The crypto decacorns are going into mainstream finance

Several of the largest crypto companies worth $10B or more are working hard to be integrated into the broader financial system. Through a series of expansionary efforts, companies like Circle and Coinbase are becoming less isolated from their mainstream competitors. Just a few months ago, central bankers deemed the cryptocurrency market to have very little systematic risk due to its relatively small size. But a new IMF report published this week shows deep concern over cryptocurrency's potential to create changing tastes for digital money (see story below).

Crypto unicorn Circle aims to expand into regulated banking
(Bloomberg, by Benjamin Bain, Lily Katz, and Jesse Hamilton)

"The venture, partly backed by Goldman Sachs Group Inc., plans to seek a federal banking license to provide more services to customers. It also intends to pursue registration as a brokerage and trading venue with the Securities and Exchange Commission, so it can help investors buy and sell tokens deemed to be securities."

Coinbase expands with deal for broker-dealer Keystone Capital
(WSJ, by Paul Vigna)

"Coinbase, one of the leading cryptocurrency and bitcoin businesses, is acquiring a securities dealer that the company hopes will allow it to expand into the red-hot coin-offerings market."

Monetary Policy in the digital age
(IMF, by Dong He)

"Central banks must maintain the public’s trust in fiat currencies and stay in the game in a digital, sharing, and decentralized service economy."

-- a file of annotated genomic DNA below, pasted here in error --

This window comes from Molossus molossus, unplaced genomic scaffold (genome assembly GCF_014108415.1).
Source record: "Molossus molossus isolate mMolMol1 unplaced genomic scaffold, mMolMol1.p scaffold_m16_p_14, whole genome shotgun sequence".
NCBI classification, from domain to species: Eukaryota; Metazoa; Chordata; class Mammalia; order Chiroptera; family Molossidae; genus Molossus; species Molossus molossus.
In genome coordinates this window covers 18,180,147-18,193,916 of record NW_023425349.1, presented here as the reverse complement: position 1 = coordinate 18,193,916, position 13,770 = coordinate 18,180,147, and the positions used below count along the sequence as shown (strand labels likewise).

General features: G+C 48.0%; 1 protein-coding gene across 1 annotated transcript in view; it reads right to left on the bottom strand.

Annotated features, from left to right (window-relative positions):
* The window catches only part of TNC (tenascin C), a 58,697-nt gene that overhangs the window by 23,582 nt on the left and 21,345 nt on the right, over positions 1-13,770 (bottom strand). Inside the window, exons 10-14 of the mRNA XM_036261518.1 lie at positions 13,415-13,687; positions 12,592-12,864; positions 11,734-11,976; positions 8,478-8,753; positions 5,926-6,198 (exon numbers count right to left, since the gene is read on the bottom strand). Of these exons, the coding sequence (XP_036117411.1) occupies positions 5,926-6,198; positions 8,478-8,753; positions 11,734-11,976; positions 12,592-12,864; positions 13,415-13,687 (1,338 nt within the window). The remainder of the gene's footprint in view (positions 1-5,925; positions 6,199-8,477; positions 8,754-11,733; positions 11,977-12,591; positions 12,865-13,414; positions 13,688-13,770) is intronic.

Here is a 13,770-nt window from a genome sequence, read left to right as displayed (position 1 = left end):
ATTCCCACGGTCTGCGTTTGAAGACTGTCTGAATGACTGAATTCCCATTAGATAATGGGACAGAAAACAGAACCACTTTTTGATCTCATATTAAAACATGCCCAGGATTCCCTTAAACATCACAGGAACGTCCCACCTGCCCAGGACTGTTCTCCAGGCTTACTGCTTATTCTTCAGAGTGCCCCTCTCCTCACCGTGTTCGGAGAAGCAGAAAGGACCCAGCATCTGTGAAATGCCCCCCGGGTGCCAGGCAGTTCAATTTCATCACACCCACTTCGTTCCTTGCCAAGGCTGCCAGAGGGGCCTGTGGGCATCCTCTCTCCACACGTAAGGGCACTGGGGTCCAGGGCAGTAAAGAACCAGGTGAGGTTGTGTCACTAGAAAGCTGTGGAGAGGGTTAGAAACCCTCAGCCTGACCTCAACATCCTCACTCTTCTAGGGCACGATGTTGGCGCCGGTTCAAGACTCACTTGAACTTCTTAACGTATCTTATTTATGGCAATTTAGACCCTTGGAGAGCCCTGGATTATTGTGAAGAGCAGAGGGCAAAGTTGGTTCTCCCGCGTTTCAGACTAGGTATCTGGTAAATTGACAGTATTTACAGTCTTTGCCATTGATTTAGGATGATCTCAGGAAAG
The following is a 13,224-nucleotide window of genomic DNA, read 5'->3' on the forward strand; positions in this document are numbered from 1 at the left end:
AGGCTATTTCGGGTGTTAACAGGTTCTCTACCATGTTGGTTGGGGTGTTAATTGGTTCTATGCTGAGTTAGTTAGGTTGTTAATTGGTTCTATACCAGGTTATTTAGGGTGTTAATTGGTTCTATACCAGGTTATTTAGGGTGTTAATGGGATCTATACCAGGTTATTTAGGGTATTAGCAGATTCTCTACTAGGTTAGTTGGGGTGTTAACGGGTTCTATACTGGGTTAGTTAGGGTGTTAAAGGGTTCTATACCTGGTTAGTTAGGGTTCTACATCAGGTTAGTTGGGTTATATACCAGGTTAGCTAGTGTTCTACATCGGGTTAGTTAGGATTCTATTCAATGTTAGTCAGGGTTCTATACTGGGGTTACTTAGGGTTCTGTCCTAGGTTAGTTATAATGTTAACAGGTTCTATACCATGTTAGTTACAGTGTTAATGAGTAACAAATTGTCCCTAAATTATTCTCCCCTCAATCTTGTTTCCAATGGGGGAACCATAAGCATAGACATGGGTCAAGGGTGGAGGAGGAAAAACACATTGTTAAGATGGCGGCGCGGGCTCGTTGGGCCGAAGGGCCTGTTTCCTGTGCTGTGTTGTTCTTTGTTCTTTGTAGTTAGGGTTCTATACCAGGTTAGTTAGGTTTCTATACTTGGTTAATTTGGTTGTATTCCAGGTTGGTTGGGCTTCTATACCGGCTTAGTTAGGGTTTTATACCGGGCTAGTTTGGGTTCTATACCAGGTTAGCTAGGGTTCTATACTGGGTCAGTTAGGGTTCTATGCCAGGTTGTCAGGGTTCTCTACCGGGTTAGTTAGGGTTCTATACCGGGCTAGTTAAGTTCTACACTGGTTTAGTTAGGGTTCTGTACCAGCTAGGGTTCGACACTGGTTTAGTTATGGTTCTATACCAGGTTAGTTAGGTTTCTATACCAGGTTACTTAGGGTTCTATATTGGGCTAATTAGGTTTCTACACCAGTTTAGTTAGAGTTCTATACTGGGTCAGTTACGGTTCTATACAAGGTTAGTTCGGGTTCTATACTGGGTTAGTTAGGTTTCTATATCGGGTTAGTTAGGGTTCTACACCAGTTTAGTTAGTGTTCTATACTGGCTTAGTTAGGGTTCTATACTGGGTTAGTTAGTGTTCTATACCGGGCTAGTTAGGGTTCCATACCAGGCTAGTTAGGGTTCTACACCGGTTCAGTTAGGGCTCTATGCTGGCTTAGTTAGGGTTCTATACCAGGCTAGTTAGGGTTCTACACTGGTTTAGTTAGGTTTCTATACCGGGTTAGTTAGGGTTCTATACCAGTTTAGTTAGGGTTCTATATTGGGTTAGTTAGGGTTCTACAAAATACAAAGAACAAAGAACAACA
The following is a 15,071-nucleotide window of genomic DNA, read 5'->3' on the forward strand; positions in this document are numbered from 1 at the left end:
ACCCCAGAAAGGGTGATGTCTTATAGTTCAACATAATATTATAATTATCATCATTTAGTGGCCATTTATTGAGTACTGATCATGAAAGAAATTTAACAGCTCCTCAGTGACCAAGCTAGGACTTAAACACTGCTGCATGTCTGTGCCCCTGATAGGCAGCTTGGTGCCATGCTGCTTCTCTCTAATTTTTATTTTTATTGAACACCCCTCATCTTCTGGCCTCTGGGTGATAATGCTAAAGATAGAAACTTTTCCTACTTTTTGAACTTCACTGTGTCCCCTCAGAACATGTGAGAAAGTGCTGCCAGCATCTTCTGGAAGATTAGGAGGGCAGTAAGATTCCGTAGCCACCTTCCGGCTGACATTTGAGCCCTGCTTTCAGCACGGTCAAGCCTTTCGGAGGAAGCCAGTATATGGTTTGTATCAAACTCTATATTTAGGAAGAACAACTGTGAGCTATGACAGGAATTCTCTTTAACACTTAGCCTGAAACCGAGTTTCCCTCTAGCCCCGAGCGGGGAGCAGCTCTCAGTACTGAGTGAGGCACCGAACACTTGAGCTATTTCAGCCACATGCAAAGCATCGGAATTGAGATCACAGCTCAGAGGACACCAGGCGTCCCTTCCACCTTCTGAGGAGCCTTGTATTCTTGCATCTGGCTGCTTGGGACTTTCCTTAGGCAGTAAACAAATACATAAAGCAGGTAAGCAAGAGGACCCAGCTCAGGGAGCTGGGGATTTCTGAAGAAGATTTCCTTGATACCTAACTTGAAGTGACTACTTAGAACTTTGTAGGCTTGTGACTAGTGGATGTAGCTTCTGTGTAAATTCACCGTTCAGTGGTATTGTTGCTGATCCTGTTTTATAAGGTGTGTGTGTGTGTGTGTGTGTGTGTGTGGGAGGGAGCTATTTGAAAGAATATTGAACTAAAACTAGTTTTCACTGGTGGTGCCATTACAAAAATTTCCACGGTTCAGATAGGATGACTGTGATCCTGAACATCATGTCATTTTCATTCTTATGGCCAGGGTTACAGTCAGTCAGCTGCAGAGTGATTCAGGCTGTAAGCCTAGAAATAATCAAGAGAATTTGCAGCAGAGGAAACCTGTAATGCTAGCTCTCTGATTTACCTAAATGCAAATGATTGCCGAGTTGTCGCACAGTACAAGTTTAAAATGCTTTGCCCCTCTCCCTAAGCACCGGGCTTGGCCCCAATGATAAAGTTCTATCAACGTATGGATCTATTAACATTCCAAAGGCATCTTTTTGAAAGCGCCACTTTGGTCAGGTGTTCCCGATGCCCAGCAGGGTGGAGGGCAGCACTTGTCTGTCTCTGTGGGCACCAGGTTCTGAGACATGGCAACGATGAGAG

News & Commentary

The New York State Department of Financial Services just approved the trading of privacy-protecting cryptocurrency.
(Coincenter, by David Benger)

"Earlier this year, the Japanese Financial Services Agency (FSA) strongly encouraged the Japanese cryptocurrency exchange, Coincheck, to ban trading on privacy protecting coins. They claim that privacy protecting coins such as Zcash and Monero are more likely to be employed in transactions for illicit purposes."

SEC Chairman: cryptocurrencies like Bitcoin are not securities

SEC chairman: Cryptocurrencies like bitcoin are not securities from CNBC.

Commentary on Chairman Clayton's remark

Technical & Updates

Let's do the time warp again: the Verge hack, part deux
(Daniel Goldman)

"However, there is something very wrong with reusing code for a high-stakes project without understanding the implications it will have in your software. Different projects, even those with many superficial similarities, involve different design decisions and require different security considerations."

Introducing Obelisk Launchpad
(David Vorick)

"We are willing to work with coin developers to design a custom, ASIC-friendly proof-of-work algorithm, while simultaneously developing a first batch of ASICs. The algorithm is not disclosed to the public until the ASICs are completed, meaning there is no chance that another group is able to be first to market."

Decred Journal - May 2018

Decred Journal — May 2018 from r/decred


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